So, basically it’s just a really, heavy dark topic and it’s hard to even get concrete information on statistics because it’s so mysterious. It’s a 150 billion-dollar illegal industry and not enough people know about it but that’s essentially what I’m doing with my platform, my social impact initiative, by trying to raise awareness by going to schools, I’ve done social media seminars, just to teach people about what it even is in hopes that will hopefully prevent further trafficking operations from happening in the communities. 

Q: Switching gears now, I’ve got two final questions, the second to last one being, how important is it to preserve a lot of like the small business and small community atmosphere in Cape May? 

To hear Mallous’ response, click the play button above.

A: So important, the Courthouse Diner is literally what has aided in my college life. I’ve been able to go to college and, same with my brother, able to pursue our passions and our careers really because of our small business.

Our grandparents immigrated from Greece years ago and they didn’t even know a lick of English and so what they did know was customer service. A lot of times, Greeks are known for their hospitality so they used that to their benefit and opened up a restaurant. Now, years later, my parents have their own restaurant with my grandparents.

It’s more than a small business. A lot of people who don’t have small businesses or aren’t involved typically don’t really understand the impact that it has but it’s really just these families trying to make a living and trying to create a better life for their grandchildren or great-grandchildren.

Q: Where is your favorite place to be in Cape May?

To hear Mallous’ response, click the play button above.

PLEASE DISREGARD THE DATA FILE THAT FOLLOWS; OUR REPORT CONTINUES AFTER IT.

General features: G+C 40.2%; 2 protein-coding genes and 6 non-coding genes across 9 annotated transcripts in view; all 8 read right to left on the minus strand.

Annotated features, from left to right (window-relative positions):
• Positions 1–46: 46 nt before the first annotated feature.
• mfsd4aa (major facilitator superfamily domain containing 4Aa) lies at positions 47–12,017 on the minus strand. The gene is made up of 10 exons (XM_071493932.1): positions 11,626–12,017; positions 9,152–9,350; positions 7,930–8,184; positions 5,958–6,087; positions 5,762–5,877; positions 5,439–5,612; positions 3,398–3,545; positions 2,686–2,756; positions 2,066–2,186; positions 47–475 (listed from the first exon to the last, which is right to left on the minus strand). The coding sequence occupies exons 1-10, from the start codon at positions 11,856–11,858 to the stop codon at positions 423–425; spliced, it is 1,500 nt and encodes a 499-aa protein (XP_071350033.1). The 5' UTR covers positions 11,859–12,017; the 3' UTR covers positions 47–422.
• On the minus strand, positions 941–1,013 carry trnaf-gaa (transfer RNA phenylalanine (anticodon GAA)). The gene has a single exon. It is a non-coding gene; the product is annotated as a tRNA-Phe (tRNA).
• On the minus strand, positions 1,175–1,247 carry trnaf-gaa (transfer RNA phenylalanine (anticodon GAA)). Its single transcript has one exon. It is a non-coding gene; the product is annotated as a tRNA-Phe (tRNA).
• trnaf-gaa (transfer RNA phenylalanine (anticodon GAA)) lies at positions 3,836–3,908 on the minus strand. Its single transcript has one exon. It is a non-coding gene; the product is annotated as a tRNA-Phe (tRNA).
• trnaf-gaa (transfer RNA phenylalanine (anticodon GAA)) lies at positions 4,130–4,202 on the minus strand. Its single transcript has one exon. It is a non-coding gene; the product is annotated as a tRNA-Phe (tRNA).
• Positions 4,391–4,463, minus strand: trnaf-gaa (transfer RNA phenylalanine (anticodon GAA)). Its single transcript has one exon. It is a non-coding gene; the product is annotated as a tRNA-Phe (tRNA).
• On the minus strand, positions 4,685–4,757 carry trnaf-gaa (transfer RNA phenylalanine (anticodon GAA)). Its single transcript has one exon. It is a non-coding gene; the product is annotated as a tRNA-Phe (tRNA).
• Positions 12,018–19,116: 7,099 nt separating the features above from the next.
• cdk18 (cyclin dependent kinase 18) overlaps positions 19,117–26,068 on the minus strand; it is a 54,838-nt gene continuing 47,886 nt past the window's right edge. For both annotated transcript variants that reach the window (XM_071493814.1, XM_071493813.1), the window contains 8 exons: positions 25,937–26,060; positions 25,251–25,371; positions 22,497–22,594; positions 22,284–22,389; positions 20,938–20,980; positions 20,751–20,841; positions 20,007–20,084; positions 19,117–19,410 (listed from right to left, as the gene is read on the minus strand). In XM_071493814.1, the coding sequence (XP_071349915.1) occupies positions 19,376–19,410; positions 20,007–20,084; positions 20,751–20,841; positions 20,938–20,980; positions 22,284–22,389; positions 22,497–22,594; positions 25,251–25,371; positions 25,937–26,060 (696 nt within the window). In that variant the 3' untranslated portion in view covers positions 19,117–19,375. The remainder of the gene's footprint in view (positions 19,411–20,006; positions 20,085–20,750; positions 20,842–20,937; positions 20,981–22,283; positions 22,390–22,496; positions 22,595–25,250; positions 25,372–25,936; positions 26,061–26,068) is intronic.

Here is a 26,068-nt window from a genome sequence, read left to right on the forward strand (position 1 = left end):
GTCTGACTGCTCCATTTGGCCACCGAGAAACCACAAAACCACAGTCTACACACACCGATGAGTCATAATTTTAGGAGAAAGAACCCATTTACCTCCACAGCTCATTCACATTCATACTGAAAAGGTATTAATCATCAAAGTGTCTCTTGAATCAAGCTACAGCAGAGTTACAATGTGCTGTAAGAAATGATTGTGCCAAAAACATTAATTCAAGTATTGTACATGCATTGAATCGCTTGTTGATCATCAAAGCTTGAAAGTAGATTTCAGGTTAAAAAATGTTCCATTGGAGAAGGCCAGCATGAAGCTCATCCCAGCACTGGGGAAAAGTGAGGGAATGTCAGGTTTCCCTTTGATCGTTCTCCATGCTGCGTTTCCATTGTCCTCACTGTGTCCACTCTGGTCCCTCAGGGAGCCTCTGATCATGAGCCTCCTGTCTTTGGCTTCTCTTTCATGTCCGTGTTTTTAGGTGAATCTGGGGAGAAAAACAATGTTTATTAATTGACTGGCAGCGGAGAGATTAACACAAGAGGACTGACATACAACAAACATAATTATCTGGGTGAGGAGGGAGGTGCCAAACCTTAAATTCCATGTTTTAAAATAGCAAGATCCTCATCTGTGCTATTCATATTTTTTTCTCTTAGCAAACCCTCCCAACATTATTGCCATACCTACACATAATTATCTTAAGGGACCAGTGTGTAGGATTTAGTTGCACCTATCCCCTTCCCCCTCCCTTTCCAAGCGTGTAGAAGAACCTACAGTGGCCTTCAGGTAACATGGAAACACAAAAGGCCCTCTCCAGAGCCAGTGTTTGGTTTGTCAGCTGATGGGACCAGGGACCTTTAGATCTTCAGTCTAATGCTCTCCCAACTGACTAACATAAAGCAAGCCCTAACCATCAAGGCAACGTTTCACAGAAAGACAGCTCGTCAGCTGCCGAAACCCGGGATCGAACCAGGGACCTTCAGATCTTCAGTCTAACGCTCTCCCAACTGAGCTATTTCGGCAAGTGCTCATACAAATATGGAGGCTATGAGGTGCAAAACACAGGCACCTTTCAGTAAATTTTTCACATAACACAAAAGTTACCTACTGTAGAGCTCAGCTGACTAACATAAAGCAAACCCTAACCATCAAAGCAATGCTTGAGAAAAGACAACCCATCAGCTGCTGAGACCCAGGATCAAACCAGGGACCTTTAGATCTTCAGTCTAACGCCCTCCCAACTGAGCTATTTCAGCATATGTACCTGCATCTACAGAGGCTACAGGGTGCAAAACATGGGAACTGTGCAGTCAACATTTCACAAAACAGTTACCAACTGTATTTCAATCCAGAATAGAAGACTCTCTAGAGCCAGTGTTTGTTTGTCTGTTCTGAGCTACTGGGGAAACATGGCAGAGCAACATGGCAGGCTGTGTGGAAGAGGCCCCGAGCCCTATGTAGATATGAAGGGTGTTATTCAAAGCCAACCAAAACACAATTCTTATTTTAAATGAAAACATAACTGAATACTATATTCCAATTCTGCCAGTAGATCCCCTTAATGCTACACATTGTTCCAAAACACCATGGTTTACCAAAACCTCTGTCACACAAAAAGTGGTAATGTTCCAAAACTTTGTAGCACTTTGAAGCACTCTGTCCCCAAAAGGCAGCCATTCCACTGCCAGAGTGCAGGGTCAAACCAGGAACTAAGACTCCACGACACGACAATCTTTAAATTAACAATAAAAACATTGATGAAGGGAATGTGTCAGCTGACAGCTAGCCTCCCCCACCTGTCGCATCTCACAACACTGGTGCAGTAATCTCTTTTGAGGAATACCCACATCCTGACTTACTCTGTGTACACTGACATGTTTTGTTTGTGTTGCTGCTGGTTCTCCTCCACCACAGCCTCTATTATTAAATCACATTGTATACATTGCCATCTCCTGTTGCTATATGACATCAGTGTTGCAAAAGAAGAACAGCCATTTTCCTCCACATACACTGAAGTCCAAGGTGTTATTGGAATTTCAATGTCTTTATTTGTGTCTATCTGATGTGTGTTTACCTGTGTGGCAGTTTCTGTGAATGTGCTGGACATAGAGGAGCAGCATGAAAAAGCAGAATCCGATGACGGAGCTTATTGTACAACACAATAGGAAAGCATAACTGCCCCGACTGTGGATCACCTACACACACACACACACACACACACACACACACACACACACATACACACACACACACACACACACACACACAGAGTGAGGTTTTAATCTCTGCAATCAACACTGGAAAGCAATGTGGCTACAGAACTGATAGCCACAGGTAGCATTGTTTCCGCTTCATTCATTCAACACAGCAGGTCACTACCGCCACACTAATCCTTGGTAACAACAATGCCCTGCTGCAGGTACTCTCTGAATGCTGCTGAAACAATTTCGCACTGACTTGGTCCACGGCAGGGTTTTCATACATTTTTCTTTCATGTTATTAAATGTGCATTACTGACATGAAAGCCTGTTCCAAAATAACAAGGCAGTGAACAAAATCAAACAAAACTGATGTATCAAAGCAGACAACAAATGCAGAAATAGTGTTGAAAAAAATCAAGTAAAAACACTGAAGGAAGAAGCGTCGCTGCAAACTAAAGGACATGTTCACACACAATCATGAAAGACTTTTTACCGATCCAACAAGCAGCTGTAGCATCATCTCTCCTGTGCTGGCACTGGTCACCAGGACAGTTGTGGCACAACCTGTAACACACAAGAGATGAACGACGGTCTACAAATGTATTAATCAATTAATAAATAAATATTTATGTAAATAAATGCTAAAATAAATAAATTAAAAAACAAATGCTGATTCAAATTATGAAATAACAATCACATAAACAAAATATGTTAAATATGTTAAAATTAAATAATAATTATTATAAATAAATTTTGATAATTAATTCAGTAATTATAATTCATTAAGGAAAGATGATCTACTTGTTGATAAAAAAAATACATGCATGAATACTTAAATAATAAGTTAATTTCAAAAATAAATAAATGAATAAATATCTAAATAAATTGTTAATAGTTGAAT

A: You know, that’s a hard one. If I’m going to be honest, it really is the Courthouse Diner. you know what? I probably wouldn’t have said that like four years ago because I was like “Ah, the diner, I’m so sick of it! I’m here all the time.” Blah blah blah. Because obviously I grew up there.

But now, being in college, and being away from home away from the diner, I can definitely say the diner is my favorite place just because everything is pretty much homemade. The food is something I definitely miss. Being here in New York, New Jersey is the diner capital of the world, so the diners here really can’t compare. But also, the familial aspect and the atmosphere of the diner like I said before, I’m really close with all the locals, all the customers that come ins they’re like family to me. When I’m there, I really feel like I’m at home. That’s just the best part about Cape May for me.

Augostina Mallous is an active member of her community, regularly updating others about the work she is doing for her social impact initiative, as well as her Miss America organization journey.


One response to “Augostina Mallous: From the Courthouse Diner to the Big Apple”

  1. […] 3. Augostina Mallous: From the Court House Diner to the Big Apple […]


Leave a Reply

Fill in your details below or click an icon to log in: Logo

You are commenting using your account. Log Out /  Change )

Facebook photo

You are commenting using your Facebook account. Log Out /  Change )

Connecting to %s

%d bloggers like this: